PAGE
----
Friday, 26 July 2013
on the camino de santiago
This was a while ago now, but I thought it might be of interest to those considering doing the camino themselves. Back in May, my sister Morna and I spent 8 days walking through Galicia, North-western Spain, on part of the ancient pilgrimage the Camino de Santiago, which starts in Southern France and ends in Santiago de Compostela.
We started in the village of Sarria, calculating it would take us about a week to reach Santiago. Our calculations proved to be wrong (aka, we didn't actually read the itinerary, just printed it) and it only took us 4 1/2 days to get there... so we caught a bus out to a point along the Portuguese route and spent three days walking back. All told, we walked 170 kilometres in 8 days, or an average of about 23 km a day.
Along the way we suffered strained knees and ankles, blisters, colds, rain, underwhelming food, and occasionally our fellow "pilgrims" but it was an amazing experience nonetheless and has really whetted my appetite for doing more long hikes--maybe across the UK next year!
(Photos are maybe not quite up to usual standards as left the big camera at home... and then just stole these off my sisters facebook).
Things to keep in mind along the camino:
1. It's cheap but it gets more expensive and more crowded the closer you get to Santiago. It's apparently exceptionally crowded in the summer... May was probably pretty perfect. If I was doing it again I'd probably do an earlier chunk (not the beginning as it's in the Pyrenees and I can't be doing with climbing hills all day). The section between Burgos and León is apparently flat and boring, but I heard the parts going through the Basque Country were pretty. On the other hand, it was exciting to get to arrive in Santiago. I even went to mass, voluntarily.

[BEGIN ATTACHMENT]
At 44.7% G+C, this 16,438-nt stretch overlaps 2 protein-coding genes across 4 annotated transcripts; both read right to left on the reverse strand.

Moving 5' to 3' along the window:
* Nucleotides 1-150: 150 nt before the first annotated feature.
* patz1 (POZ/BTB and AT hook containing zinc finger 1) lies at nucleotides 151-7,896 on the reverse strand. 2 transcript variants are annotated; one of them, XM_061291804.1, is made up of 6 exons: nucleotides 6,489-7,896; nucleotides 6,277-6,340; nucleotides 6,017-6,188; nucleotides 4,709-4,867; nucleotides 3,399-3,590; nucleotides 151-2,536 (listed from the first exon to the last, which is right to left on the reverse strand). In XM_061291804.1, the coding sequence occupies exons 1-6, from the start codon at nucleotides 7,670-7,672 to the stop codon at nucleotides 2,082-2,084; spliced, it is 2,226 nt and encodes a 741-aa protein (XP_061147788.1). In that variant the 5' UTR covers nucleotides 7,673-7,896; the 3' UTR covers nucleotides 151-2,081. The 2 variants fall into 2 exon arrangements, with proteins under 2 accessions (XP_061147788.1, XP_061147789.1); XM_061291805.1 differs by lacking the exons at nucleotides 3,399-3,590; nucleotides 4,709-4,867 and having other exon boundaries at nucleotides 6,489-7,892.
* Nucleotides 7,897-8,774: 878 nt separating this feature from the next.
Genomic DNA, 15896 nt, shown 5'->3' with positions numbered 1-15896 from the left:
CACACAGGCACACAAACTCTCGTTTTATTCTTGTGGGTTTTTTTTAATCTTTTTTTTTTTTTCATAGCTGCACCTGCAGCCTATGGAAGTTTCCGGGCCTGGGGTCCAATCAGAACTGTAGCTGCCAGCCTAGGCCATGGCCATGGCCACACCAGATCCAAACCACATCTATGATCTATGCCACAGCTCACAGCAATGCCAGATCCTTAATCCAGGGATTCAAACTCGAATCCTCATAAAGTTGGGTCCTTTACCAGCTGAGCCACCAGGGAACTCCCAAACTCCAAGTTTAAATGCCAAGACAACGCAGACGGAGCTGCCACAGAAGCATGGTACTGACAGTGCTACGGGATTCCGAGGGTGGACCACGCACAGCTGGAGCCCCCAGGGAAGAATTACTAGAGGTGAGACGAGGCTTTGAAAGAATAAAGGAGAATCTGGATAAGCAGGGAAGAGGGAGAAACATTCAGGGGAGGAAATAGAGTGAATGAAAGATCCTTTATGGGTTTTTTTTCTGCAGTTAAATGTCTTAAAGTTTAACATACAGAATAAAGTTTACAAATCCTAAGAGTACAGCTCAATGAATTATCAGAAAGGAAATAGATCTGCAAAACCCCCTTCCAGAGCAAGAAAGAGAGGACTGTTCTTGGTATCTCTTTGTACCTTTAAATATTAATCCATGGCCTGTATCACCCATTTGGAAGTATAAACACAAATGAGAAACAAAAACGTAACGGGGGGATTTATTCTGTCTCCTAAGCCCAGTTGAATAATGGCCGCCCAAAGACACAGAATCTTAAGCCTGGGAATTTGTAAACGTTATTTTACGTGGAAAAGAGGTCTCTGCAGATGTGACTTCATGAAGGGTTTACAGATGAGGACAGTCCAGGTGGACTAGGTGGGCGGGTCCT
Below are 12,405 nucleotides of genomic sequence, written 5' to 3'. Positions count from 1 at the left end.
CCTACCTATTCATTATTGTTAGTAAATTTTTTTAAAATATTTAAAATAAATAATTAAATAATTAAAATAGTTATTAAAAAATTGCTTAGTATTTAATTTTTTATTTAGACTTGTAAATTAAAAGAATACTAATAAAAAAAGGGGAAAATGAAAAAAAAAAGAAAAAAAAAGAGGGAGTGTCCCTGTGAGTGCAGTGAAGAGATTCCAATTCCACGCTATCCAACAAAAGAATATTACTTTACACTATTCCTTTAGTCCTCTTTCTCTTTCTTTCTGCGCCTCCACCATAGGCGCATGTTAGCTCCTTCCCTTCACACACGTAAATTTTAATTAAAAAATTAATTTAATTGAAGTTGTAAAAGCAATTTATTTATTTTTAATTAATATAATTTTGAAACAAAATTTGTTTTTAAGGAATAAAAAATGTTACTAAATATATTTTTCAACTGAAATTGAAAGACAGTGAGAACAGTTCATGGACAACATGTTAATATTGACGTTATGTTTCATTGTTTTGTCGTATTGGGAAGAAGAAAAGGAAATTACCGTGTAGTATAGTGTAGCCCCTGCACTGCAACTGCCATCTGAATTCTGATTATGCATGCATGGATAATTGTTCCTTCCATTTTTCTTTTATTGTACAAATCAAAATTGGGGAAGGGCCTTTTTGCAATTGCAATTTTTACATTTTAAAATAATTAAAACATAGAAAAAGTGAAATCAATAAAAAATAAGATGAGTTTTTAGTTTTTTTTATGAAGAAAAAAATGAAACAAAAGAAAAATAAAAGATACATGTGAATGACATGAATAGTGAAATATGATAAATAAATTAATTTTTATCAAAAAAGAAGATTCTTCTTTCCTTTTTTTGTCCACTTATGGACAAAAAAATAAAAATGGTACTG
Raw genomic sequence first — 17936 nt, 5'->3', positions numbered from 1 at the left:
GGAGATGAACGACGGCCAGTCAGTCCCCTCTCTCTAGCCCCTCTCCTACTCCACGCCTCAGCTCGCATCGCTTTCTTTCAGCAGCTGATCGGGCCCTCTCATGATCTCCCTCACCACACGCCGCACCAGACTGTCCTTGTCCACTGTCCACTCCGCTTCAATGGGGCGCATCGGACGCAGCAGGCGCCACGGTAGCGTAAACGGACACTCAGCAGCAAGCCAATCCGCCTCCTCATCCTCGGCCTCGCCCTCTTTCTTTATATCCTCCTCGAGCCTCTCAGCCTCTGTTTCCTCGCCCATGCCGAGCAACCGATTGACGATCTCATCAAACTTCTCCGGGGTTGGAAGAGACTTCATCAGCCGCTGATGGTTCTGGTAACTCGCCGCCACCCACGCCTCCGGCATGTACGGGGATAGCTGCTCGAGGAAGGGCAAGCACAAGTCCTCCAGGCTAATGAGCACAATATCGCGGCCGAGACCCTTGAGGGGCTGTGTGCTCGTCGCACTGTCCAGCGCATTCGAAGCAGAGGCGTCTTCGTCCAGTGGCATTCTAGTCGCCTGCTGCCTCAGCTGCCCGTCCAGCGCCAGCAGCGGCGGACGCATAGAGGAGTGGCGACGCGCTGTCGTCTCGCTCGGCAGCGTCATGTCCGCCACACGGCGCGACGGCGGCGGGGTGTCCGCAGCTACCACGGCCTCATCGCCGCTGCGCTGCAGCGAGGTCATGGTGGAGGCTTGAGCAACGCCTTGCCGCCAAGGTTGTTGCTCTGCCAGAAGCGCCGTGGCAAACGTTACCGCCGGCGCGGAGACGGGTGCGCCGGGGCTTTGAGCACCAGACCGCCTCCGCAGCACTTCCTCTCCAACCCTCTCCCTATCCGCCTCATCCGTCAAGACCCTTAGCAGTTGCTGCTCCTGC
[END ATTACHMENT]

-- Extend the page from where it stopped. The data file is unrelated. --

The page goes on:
2. Don't overpack. I'm really content with Mo's and my packing job. I think my bag weighed 6 or 7 kilos, and hers maybe a little more but we basically didn't bring anything we didn't use. I had two legging/tracksuit bottoms things, maybe 5 t-shirts, two cotton dresses and two warmer layers, various hiking socks, plus a blanket I stole from the train on the way over which proved invaluable for a scarf, a sleeping bag, a pair of flip-flops (thank GOD), toiletries, a travel towel a rain poncho and not much else. It wasn't a glamorous trip by any means, but I had everything I needed. I didn't spend much money preparing either. I bought new boots and a few cheap things but basically just took ratty old clothes. Next time I would bring a book though. That was silly.
3. Break in your boots PROPERLY before you go. This was dramatic for me. I bought my boots about two weeks before, wore them on a bunch of hikes in Yorkshire and they seemed fine. After two days, the very slight pressure of one of them on my ankle caused internal bruising to the extent that I could hardly walk. Without the boots, perfect, with boots, agony. I walked (and sadly this is no exaggeration) 27 km in flip-flops and hiking socks that day. My hiking socks still have cloved toes and my feet took a long time to forgive me.
Toasting Morna with wine the waiter referred to as "the blood of Christ."
Beautiful rural Galicia.
Wet rural Galicia.
Friends encountered en route
...and Santiago! Which incidentally is a lovely city, full of good food and pretty corners.